The game progresses through four portions, divided up into acts. Each one follows a set of objectives, but still holds true to the random generated areas of the first game. Diablo II also introduces more side quests, mainly in the form of optional dungeons with an uber loot chest at the end. Diablo II has much more variety in environments, where Diablo I only had the floors in, and below, the monastery.
Diablo II also introduces three difficulty levels. Normal, Nightmare, and Hell are unlocked once the game is beaten on normal. Higher difficulty means harder enemies, and less resistances, but it also means better loot. The player can return to a lower difficulty at any time.
Diablo II brings a couple more character selections to the table. You can play as an Amazon, Necromancer, Barbarian, Sorceress, and Paladin. Lord of Destruction also added the Druid and Assassin classes.
Diablo II’s story begins right after the events of Diablo. The great and powerful warrior, Husk, defeated Diablo in the first game, and tried to contain his essence within his body. Since then, Husk has become corrupted by the demons spirit, and has caused demons to enter the world.
Stories begin to be told in reference to this “Dark Wanderer”. We later find that the soulstones were originally designed to capture the Prime Evils who were banished to the mortal realm after being overthrown by their lessers. When Diablo’s soulstone became corrupted, the demon was able to control the Dark Wanderer. THe soulstone of Baal, another demon, was united with the mage Tal-Rasha, who volunteered to absorb the spirit into his body and be imprisoned. The story is told from the perspective of a drifter named Marius. Marius is following the Dark Wanderer, and finds that he means to unite with the other Prime Evils.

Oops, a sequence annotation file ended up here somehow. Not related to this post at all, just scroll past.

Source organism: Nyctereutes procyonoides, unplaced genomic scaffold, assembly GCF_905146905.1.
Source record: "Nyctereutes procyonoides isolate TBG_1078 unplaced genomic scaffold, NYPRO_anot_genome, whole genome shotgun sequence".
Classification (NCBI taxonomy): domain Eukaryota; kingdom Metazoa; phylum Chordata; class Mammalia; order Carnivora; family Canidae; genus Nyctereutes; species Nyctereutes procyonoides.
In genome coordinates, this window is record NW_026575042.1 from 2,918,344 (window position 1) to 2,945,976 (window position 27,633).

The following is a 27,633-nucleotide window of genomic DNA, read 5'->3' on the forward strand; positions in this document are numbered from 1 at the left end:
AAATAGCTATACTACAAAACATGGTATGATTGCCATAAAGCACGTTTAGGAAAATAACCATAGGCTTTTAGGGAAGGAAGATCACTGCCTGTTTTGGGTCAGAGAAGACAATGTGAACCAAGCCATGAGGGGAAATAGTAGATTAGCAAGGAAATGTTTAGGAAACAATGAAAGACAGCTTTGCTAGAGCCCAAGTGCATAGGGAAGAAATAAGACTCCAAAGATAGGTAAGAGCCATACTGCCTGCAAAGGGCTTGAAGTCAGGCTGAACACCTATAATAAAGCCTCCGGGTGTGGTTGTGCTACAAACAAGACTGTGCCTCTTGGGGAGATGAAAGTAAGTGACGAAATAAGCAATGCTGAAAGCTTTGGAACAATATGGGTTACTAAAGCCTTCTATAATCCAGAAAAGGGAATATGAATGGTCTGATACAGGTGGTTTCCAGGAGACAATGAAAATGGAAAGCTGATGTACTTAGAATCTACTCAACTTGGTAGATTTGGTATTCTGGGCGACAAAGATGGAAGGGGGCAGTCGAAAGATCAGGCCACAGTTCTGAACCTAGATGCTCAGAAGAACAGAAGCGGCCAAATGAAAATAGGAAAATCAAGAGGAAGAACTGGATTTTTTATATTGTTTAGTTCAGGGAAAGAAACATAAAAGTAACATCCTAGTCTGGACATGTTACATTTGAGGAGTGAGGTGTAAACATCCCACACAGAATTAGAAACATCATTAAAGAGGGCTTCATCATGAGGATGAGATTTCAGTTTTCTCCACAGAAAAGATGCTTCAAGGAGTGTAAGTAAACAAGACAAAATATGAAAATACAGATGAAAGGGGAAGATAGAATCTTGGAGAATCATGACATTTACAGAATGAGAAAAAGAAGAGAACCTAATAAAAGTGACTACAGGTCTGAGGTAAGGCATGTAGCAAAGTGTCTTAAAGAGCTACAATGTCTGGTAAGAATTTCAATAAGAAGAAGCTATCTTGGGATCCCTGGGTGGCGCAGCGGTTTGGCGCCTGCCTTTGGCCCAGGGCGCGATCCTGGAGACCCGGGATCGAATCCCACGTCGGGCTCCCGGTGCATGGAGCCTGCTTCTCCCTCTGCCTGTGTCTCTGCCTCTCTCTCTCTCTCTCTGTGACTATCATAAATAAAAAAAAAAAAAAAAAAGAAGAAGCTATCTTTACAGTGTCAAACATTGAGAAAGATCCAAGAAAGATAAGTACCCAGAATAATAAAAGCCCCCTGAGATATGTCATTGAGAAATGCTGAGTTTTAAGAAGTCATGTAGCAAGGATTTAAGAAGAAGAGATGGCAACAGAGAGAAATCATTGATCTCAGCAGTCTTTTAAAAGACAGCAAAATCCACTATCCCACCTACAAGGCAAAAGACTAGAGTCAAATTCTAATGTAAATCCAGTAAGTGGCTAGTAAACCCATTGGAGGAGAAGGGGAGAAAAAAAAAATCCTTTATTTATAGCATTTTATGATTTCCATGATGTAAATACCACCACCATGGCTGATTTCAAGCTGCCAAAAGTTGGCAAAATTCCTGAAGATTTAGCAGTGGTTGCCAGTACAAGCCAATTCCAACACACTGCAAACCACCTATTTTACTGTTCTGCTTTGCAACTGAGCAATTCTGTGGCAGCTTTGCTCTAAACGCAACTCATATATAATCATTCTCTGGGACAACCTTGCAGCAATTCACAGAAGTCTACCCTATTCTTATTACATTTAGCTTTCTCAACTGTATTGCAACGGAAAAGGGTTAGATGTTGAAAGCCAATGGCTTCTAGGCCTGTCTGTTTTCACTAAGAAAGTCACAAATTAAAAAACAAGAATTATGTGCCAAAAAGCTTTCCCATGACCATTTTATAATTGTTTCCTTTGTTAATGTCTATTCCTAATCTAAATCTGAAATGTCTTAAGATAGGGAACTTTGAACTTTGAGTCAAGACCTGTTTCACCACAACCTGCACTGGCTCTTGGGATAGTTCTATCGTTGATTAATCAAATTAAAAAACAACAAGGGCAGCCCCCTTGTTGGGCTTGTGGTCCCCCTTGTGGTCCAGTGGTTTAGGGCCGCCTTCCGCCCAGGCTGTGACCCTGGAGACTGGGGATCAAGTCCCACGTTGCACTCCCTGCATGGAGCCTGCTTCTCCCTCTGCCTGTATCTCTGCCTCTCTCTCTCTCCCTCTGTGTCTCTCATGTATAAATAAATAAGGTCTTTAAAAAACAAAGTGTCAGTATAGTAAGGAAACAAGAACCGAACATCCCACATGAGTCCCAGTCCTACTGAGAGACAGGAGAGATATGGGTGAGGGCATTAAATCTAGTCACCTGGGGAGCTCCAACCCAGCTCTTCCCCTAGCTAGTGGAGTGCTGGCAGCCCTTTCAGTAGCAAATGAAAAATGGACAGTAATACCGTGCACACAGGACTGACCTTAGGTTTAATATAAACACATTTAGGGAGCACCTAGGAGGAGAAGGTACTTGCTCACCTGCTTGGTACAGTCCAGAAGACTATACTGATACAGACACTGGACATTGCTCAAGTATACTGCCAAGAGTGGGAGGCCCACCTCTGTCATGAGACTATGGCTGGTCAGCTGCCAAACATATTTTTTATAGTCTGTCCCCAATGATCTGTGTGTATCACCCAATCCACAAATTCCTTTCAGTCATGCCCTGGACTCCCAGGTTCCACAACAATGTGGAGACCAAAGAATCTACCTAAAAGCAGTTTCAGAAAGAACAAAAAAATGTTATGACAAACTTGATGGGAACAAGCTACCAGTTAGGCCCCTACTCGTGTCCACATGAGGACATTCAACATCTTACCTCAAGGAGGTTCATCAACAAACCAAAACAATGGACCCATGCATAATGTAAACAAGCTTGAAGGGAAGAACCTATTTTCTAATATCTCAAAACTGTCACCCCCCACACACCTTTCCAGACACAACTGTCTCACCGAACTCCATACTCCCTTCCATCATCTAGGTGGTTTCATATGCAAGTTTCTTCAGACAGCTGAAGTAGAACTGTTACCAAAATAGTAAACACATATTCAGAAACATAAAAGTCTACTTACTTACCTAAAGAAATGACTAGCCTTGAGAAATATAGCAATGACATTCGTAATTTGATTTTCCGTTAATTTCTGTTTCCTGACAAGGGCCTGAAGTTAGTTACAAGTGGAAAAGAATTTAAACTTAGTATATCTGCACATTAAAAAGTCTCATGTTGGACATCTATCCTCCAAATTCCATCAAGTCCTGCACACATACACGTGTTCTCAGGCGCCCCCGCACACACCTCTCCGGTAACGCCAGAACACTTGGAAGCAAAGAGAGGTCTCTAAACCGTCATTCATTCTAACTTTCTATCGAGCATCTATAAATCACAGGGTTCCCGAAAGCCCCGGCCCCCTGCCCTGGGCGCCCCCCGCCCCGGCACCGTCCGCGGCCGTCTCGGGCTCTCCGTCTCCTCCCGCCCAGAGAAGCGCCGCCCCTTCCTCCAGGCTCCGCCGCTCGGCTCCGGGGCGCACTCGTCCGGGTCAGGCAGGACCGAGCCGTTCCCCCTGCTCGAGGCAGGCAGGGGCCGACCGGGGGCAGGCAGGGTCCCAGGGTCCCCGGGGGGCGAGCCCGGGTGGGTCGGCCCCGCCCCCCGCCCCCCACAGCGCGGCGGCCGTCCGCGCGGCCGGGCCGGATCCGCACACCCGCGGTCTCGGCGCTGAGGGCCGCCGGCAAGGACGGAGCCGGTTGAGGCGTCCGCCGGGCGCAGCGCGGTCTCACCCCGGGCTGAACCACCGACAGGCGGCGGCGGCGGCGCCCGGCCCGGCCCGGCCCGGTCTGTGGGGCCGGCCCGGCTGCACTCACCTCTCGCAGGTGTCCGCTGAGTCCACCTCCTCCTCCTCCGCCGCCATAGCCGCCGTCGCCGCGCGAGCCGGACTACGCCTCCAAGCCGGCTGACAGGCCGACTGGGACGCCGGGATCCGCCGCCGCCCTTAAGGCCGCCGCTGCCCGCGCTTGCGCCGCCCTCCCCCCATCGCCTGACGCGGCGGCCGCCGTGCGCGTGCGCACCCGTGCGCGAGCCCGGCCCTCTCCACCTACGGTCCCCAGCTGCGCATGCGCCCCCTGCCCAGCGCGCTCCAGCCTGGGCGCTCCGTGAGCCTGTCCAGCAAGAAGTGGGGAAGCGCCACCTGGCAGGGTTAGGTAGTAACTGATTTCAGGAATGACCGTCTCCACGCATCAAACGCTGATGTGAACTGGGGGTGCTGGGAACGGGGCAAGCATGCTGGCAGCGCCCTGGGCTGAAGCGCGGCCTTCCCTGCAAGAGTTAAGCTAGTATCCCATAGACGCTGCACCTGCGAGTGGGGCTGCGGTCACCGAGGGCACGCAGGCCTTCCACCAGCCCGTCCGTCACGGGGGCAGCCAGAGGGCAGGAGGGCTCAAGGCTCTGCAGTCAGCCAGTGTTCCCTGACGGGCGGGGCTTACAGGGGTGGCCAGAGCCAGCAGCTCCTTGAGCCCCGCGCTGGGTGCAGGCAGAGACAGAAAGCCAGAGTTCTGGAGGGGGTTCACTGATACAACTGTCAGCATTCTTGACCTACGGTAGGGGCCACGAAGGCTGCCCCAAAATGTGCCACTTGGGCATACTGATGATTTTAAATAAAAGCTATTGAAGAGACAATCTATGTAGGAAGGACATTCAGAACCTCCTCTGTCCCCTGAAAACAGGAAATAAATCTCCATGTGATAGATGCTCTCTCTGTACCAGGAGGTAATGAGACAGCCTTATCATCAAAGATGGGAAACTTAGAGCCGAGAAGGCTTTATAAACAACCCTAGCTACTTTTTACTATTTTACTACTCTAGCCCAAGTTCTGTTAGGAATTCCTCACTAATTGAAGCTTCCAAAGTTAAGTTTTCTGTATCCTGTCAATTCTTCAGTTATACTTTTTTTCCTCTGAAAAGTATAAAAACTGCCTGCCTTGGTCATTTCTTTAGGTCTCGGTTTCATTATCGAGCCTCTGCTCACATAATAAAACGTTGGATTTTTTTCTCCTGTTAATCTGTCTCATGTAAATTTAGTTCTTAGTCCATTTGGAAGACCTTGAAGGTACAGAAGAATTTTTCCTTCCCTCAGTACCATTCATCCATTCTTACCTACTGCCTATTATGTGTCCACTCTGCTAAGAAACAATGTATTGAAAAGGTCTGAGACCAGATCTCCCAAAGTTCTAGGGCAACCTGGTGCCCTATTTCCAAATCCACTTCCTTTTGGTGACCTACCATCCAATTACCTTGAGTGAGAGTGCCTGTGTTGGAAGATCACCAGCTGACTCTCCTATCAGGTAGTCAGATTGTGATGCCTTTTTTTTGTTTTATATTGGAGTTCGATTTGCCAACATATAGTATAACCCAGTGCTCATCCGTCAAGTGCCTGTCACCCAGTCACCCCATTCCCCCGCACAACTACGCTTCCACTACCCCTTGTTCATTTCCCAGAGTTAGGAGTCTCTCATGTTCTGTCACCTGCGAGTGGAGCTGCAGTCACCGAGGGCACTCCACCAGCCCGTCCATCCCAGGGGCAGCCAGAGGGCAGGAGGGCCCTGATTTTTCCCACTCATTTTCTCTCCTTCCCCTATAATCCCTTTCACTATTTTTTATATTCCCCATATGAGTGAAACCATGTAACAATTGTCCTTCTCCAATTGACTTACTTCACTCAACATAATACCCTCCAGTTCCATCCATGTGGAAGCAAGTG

Act I: Rescue Cain from Tristram, follow Dark Wanderer. Wanderer gets Andariel to corrupt the Sisters of the Sightless Eye and take over their monestary. Overcome, yada yada.
Act II: You head east, in search of Tal Rasha’s tomb. Marius and the Dark Wanderer get there first, and Marius is deceived into removing Baals soulstone from Tal-Rasha, and Tyrael, an Archangel, orders Marius to take the soulstone to hell to destroy it. THe dark wanderer joins Mephisto and Ball, opens a portal to hell, and sheds his skin to become Diablo.
Act III: Mephisto is killed guarding the entrance to The Temple of Kurast. The character takes his soulstone, and goes to Hell.
Act IV: Slay Diablo, and destroy the soulstones of Mephisto and Diablo on the Hellforge, preventing their return.
Kaleb Schweiss Joe
Story 8 8
Gameplay 10 10
Design 10 10
Music/Sound 10 10
Replayability 10 10
This week, we announce that Kaleb and Kaleb's next game will be DMC: Devil May Cry. We move on to discuss a video submitted by Cynyr featuring the showdown between a Fallout character, and a Skyrim character. Here's the link: https://www.youtube.com/watch?v=XBlhXKjSy6M We then move on to discuss our experiences with multiplayer gaming, and move on to discuss what kind of multiplayer games we prefer, ranging from fps to rts. We top it off with a bit of Getting Phat. Enjoy the NUDE!
This time on Nude Clan, Cameron and Kaleb Craig review the 2015 game "Dying Light". The game was praised for its music and replayablility, with good gameplay, design, and serviceable story to boot. Zombies and Parkour, oh my!
Story 7 8
Gameplay 7 9
Design 8 7
Music/sound 10 10
Replayablility 8 8